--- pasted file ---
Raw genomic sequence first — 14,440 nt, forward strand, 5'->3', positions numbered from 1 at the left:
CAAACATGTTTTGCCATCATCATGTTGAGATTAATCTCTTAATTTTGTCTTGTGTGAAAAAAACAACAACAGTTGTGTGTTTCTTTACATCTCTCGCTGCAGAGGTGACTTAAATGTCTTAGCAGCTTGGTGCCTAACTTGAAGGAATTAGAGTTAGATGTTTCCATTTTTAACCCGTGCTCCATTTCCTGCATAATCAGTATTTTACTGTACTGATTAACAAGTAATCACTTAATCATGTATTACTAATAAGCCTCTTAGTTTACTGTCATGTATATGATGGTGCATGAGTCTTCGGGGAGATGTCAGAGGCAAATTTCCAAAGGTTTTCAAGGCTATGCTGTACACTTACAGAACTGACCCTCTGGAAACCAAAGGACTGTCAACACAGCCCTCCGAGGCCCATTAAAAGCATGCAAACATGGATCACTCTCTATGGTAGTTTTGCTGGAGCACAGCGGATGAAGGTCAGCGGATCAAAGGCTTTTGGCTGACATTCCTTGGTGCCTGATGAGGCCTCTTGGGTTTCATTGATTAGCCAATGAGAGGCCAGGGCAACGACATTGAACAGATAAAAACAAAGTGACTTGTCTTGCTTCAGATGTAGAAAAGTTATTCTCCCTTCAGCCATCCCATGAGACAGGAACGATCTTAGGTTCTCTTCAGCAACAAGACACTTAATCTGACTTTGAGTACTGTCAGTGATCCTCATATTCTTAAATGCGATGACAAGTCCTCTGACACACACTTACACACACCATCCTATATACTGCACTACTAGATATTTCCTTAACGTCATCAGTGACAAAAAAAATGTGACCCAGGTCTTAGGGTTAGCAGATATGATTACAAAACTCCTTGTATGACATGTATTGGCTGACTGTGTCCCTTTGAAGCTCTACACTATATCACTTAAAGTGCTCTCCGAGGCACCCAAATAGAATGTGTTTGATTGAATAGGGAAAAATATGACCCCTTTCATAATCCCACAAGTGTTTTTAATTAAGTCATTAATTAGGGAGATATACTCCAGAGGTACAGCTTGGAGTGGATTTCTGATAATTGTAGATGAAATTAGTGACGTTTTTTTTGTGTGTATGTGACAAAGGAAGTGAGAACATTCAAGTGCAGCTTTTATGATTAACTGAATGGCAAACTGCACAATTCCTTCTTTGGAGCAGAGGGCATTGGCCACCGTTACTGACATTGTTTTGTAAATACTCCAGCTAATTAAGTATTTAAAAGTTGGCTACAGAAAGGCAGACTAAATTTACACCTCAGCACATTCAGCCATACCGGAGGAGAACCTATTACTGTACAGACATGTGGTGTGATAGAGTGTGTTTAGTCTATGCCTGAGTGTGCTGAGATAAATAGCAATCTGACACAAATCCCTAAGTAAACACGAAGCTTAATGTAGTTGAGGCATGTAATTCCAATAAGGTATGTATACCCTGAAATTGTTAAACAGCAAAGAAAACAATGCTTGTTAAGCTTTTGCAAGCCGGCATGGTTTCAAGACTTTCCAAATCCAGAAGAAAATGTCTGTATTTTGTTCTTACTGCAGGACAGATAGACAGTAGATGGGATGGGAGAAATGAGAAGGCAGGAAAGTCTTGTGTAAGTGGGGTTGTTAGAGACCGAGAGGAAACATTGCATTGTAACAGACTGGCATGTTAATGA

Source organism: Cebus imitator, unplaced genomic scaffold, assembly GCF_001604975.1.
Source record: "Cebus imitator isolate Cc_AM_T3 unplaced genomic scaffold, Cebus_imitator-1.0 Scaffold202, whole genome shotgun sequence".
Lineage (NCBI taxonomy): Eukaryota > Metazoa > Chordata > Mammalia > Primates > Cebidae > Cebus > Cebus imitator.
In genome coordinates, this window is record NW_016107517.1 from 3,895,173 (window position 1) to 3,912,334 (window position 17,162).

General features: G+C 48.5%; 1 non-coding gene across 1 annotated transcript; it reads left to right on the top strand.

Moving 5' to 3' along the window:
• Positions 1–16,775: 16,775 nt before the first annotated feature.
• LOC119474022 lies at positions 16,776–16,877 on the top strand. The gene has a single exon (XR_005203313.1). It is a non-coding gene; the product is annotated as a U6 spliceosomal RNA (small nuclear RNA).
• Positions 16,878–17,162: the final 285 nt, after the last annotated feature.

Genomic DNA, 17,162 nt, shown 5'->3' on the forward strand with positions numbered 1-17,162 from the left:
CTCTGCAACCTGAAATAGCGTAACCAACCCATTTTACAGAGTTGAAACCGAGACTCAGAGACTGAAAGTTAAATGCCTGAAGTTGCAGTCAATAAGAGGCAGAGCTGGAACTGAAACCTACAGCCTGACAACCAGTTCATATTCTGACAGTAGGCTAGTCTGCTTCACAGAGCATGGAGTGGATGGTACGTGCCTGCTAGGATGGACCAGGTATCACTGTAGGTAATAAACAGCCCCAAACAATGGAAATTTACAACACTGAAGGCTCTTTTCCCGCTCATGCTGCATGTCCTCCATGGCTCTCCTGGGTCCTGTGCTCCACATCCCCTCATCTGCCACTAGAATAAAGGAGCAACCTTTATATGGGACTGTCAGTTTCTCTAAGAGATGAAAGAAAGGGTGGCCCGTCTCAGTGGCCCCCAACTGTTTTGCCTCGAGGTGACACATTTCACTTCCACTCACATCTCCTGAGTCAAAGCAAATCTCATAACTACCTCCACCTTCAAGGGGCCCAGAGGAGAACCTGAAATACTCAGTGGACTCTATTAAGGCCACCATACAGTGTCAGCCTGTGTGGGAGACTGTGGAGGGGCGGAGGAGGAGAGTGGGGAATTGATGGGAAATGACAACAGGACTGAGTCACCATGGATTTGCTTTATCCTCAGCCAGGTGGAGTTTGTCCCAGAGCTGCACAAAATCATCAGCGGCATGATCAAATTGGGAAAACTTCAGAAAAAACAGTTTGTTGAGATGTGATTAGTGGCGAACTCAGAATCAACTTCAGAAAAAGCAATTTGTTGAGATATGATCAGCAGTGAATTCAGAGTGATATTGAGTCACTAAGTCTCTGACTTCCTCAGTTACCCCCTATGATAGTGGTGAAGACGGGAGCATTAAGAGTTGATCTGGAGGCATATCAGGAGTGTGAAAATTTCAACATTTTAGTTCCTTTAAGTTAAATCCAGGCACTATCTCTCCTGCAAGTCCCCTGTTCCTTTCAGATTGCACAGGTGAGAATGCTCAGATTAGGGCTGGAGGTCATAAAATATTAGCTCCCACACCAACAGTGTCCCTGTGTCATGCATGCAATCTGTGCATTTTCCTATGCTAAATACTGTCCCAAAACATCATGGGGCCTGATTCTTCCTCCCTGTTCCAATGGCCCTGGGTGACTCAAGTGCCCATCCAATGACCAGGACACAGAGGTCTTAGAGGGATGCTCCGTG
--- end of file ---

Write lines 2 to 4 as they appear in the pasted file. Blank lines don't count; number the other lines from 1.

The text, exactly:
CAAACATGTTTTGCCATCATCATGTTGAGATTAATCTCTTAATTTTGTCTTGTGTGAAAAAAACAACAACAGTTGTGTGTTTCTTTACATCTCTCGCTGCAGAGGTGACTTAAATGTCTTAGCAGCTTGGTGCCTAACTTGAAGGAATTAGAGTTAGATGTTTCCATTTTTAACCCGTGCTCCATTTCCTGCATAATCAGTATTTTACTGTACTGATTAACAAGTAATCACTTAATCATGTATTACTAATAAGCCTCTTAGTTTACTGTCATGTATATGATGGTGCATGAGTCTTCGGGGAGATGTCAGAGGCAAATTTCCAAAGGTTTTCAAGGCTATGCTGTACACTTACAGAACTGACCCTCTGGAAACCAAAGGACTGTCAACACAGCCCTCCGAGGCCCATTAAAAGCATGCAAACATGGATCACTCTCTATGGTAGTTTTGCTGGAGCACAGCGGATGAAGGTCAGCGGATCAAAGGCTTTTGGCTGACATTCCTTGGTGCCTGATGAGGCCTCTTGGGTTTCATTGATTAGCCAATGAGAGGCCAGGGCAACGACATTGAACAGATAAAAACAAAGTGACTTGTCTTGCTTCAGATGTAGAAAAGTTATTCTCCCTTCAGCCATCCCATGAGACAGGAACGATCTTAGGTTCTCTTCAGCAACAAGACACTTAATCTGACTTTGAGTACTGTCAGTGATCCTCATATTCTTAAATGCGATGACAAGTCCTCTGACACACACTTACACACACCATCCTATATACTGCACTACTAGATATTTCCTTAACGTCATCAGTGACAAAAAAAATGTGACCCAGGTCTTAGGGTTAGCAGATATGATTACAAAACTCCTTGTATGACATGTATTGGCTGACTGTGTCCCTTTGAAGCTCTACACTATATCACTTAAAGTGCTCTCCGAGGCACCCAAATAGAATGTGTTTGATTGAATAGGGAAAAATATGACCCCTTTCATAATCCCACAAGTGTTTTTAATTAAGTCATTAATTAGGGAGATATACTCCAGAGGTACAGCTTGGAGTGGATTTCTGATAATTGTAGATGAAATTAGTGACGTTTTTTTTGTGTGTATGTGACAAAGGAAGTGAGAACATTCAAGTGCAGCTTTTATGATTAACTGAATGGCAAACTGCACAATTCCTTCTTTGGAGCAGAGGGCATTGGCCACCGTTACTGACATTGTTTTGTAAATACTCCAGCTAATTAAGTATTTAAAAGTTGGCTACAGAAAGGCAGACTAAATTTACACCTCAGCACATTCAGCCATACCGGAGGAGAACCTATTACTGTACAGACATGTGGTGTGATAGAGTGTGTTTAGTCTATGCCTGAGTGTGCTGAGATAAATAGCAATCTGACACAAATCCCTAAGTAAACACGAAGCTTAATGTAGTTGAGGCATGTAATTCCAATAAGGTATGTATACCCTGAAATTGTTAAACAGCAAAGAAAACAATGCTTGTTAAGCTTTTGCAAGCCGGCATGGTTTCAAGACTTTCCAAATCCAGAAGAAAATGTCTGTATTTTGTTCTTACTGCAGGACAGATAGACAGTAGATGGGATGGGAGAAATGAGAAGGCAGGAAAGTCTTGTGTAAGTGGGGTTGTTAGAGACCGAGAGGAAACATTGCATTGTAACAGACTGGCATGTTAATGA

Source organism: Cebus imitator, unplaced genomic scaffold, assembly GCF_001604975.1.
Source record: "Cebus imitator isolate Cc_AM_T3 unplaced genomic scaffold, Cebus_imitator-1.0 Scaffold202, whole genome shotgun sequence".